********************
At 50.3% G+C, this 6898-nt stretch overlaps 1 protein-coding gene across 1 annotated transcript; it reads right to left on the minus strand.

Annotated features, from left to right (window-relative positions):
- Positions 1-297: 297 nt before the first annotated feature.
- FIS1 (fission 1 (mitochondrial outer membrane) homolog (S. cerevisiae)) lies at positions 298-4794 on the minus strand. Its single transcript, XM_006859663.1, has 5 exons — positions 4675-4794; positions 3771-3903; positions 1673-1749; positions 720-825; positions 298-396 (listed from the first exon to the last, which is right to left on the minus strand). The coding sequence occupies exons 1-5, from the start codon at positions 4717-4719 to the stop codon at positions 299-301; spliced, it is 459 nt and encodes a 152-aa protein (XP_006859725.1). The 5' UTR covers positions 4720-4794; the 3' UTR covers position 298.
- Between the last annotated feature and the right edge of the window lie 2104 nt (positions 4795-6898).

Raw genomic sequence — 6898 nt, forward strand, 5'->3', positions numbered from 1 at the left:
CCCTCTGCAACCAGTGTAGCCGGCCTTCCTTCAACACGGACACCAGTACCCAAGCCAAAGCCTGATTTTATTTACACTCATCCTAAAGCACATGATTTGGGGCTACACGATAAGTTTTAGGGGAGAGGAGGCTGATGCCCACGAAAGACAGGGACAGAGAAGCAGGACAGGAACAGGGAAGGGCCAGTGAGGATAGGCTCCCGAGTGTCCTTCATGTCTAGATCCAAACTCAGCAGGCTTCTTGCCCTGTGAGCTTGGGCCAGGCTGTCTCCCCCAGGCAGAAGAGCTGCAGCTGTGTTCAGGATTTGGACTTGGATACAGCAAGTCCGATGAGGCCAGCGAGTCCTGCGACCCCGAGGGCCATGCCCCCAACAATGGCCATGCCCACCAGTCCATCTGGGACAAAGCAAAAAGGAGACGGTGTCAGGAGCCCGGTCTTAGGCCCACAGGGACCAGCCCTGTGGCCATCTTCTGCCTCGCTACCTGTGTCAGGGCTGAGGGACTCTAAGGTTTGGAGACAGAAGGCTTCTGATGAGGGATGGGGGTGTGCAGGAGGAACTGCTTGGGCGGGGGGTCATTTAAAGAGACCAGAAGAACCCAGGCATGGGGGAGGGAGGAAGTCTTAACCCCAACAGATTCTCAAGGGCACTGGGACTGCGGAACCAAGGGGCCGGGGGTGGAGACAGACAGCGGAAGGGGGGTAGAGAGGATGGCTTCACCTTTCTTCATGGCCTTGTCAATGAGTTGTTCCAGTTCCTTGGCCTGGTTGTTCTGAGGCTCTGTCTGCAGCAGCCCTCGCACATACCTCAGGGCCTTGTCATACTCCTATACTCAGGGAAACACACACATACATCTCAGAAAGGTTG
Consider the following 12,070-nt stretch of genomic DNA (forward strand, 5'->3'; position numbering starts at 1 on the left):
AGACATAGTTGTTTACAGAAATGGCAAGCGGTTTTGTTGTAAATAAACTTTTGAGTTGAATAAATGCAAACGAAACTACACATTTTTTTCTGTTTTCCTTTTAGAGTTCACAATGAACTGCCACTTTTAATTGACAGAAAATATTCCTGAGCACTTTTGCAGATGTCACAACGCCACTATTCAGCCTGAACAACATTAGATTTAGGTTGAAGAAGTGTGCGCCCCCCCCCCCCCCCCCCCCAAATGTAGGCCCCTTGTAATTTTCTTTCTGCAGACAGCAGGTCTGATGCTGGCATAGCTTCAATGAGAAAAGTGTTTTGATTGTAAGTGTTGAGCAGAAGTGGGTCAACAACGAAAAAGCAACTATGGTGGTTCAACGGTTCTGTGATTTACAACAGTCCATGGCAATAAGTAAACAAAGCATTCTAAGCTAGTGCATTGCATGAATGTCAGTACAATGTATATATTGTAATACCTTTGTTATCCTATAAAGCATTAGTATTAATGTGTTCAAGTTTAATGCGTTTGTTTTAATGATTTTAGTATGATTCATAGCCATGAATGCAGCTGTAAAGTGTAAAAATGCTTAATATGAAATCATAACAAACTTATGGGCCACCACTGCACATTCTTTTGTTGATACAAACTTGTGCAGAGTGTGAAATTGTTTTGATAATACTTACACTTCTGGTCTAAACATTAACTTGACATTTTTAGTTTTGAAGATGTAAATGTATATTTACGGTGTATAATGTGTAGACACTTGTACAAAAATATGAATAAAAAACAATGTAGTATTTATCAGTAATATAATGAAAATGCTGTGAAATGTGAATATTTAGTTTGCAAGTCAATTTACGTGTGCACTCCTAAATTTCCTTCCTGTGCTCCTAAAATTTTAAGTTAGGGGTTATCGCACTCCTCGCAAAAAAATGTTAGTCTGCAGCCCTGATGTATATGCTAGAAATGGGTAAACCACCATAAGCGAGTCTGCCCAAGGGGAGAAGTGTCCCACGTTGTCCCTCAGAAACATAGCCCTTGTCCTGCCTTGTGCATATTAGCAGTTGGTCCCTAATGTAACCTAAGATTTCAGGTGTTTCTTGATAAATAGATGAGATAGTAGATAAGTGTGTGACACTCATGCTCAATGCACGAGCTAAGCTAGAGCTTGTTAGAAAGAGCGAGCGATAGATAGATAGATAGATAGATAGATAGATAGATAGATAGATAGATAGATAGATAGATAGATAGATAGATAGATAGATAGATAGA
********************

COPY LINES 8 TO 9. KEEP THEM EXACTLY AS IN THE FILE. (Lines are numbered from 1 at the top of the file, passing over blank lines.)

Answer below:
Consider the following 12,070-nt stretch of genomic DNA (forward strand, 5'->3'; position numbering starts at 1 on the left):
AGACATAGTTGTTTACAGAAATGGCAAGCGGTTTTGTTGTAAATAAACTTTTGAGTTGAATAAATGCAAACGAAACTACACATTTTTTTCTGTTTTCCTTTTAGAGTTCACAATGAACTGCCACTTTTAATTGACAGAAAATATTCCTGAGCACTTTTGCAGATGTCACAACGCCACTATTCAGCCTGAACAACATTAGATTTAGGTTGAAGAAGTGTGCGCCCCCCCCCCCCCCCCCCCCAAATGTAGGCCCCTTGTAATTTTCTTTCTGCAGACAGCAGGTCTGATGCTGGCATAGCTTCAATGAGAAAAGTGTTTTGATTGTAAGTGTTGAGCAGAAGTGGGTCAACAACGAAAAAGCAACTATGGTGGTTCAACGGTTCTGTGATTTACAACAGTCCATGGCAATAAGTAAACAAAGCATTCTAAGCTAGTGCATTGCATGAATGTCAGTACAATGTATATATTGTAATACCTTTGTTATCCTATAAAGCATTAGTATTAATGTGTTCAAGTTTAATGCGTTTGTTTTAATGATTTTAGTATGATTCATAGCCATGAATGCAGCTGTAAAGTGTAAAAATGCTTAATATGAAATCATAACAAACTTATGGGCCACCACTGCACATTCTTTTGTTGATACAAACTTGTGCAGAGTGTGAAATTGTTTTGATAATACTTACACTTCTGGTCTAAACATTAACTTGACATTTTTAGTTTTGAAGATGTAAATGTATATTTACGGTGTATAATGTGTAGACACTTGTACAAAAATATGAATAAAAAACAATGTAGTATTTATCAGTAATATAATGAAAATGCTGTGAAATGTGAATATTTAGTTTGCAAGTCAATTTACGTGTGCACTCCTAAATTTCCTTCCTGTGCTCCTAAAATTTTAAGTTAGGGGTTATCGCACTCCTCGCAAAAAAATGTTAGTCTGCAGCCCTGATGTATATGCTAGAAATGGGTAAACCACCATAAGCGAGTCTGCCCAAGGGGAGAAGTGTCCCACGTTGTCCCTCAGAAACATAGCCCTTGTCCTGCCTTGTGCATATTAGCAGTTGGTCCCTAATGTAACCTAAGATTTCAGGTGTTTCTTGATAAATAGATGAGATAGTAGATAAGTGTGTGACACTCATGCTCAATGCACGAGCTAAGCTAGAGCTTGTTAGAAAGAGCGAGCGATAGATAGATAGATAGATAGATAGATAGATAGATAGATAGATAGATAGATAGATAGATAGATAGATAGATAGATAGATAGATAGA